Free to view books, chapters and articles

All Lawrence & Wishart free-to-view content is licensed under a Creative Commons Attribution-NonCommercial-NoDerivatives 4.0 International License. If you teach at a university please email us detailing use. Commercial media and libraries must contact us for permission and fees.     Creative Commons Licence

Enrico Berlinguer, the former leader of the PCI (Partito comunista italiano - Italian Communist Party), who died in 1984, became the object of popular nostalgia in post-Berlin wall Italy. The paper accounts for the political, historiographical, and even psychological factors behind this nostalgia. The article also highlights how journalists and politicians, both right and left, have used (and abused) Berlinguer's thought and ideas, making him either a symbol of the morality that is today lacking in Italian politics (the right-wing perspective), or a prophet of the struggle against a broken financial system (the left-wing perspective).

Hermann Weber, the Mannheim University-based doyen of communist studies, died on 29 December 2014; he was 86 year of age. Weber’s impact on the study of communism was given a special significance by the country’s cold-war division on Europe’s front line between East and West; and his work had the insights of a former communist ‘insider’ who had broken with a system he soon recognised to be a dictatorship over the party and society.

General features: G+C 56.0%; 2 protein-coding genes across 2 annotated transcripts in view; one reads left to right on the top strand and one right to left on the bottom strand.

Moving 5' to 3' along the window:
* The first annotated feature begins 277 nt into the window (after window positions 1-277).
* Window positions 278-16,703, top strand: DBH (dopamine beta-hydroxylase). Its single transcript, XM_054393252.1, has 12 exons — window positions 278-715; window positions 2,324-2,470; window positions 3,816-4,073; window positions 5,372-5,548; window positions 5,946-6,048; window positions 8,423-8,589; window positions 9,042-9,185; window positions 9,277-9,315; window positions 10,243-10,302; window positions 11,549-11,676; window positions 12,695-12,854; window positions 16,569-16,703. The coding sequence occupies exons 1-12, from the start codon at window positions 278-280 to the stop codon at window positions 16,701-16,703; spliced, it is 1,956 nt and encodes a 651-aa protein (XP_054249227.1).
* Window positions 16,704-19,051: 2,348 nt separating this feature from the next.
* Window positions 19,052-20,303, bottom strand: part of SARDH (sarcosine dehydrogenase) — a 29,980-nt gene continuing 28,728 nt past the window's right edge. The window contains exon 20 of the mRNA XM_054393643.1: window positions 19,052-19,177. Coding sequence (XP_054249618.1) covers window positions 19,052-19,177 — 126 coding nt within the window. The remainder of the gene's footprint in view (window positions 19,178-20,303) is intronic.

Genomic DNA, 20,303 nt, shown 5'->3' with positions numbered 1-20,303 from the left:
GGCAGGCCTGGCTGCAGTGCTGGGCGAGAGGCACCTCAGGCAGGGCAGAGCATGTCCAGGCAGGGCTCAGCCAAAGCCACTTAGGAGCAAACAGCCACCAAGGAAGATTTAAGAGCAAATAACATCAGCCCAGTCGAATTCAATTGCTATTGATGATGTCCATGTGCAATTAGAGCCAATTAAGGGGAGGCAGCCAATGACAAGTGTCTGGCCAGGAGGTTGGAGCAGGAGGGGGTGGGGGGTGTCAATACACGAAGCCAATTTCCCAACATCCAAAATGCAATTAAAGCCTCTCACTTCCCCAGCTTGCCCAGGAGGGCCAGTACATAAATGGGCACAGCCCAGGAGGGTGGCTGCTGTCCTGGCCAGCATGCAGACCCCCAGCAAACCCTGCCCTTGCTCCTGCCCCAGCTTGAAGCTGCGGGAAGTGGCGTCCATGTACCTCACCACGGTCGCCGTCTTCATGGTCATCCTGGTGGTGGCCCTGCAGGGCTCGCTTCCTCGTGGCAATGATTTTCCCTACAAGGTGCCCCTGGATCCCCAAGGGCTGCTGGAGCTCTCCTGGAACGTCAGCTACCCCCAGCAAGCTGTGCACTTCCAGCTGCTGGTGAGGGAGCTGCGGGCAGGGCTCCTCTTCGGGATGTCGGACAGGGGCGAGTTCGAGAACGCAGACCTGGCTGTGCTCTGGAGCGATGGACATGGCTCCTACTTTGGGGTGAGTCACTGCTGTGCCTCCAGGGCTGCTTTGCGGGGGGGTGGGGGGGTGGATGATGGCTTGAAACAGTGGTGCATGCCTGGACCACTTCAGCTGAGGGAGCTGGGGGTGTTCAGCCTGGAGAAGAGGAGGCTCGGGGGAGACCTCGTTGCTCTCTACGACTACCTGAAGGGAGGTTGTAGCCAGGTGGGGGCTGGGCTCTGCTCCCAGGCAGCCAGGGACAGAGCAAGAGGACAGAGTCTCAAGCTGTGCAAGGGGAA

The term ‘cultural turn’ is generally associated with a shift in leftist, socialist and communist politics after 1956. The upheavals of that year – primarily Soviet intervention in Hungary and Nikita Khrushchev’s revelation of the atrocities committed by Stalin – triggered realignments on the left, both within and without of the communist movement.

1956 proved to be not only a landmark for the international communist movement but a turning point in the Cold War. By the autumn of that year, the bi-polar world order that had been steadily forming since the second world war, had consolidated into diametrically opposed camps whose conflicting interests would dictate the course of history for the next three decades.

This issue of Twentieth Century Communism marks a change from earlier ones: it is the first not to be based around specific themes. Instead, the journal’s pages were opened to a diversity of topics and approaches to the history of communism throughout the ‘short’ twentieth century.

This article discusses the way in which Chilean communists addressed sexuality and family life during the Popular Unity Government (1970-1973). Focusing on communist youth, the article provides a close reading of the youth-oriented magazine Ramona analysing the discussions about contentious issues and discusses the underlining tensions between older and younger generations of the Communist Party.

One might suppose that historians of communism have less to learn than most from the current vogue for transnational history. Whatever criticisms might be made of the great traditional landmarks of communist historiography, restriction of the subject to an exclusively national terrain is not one of them.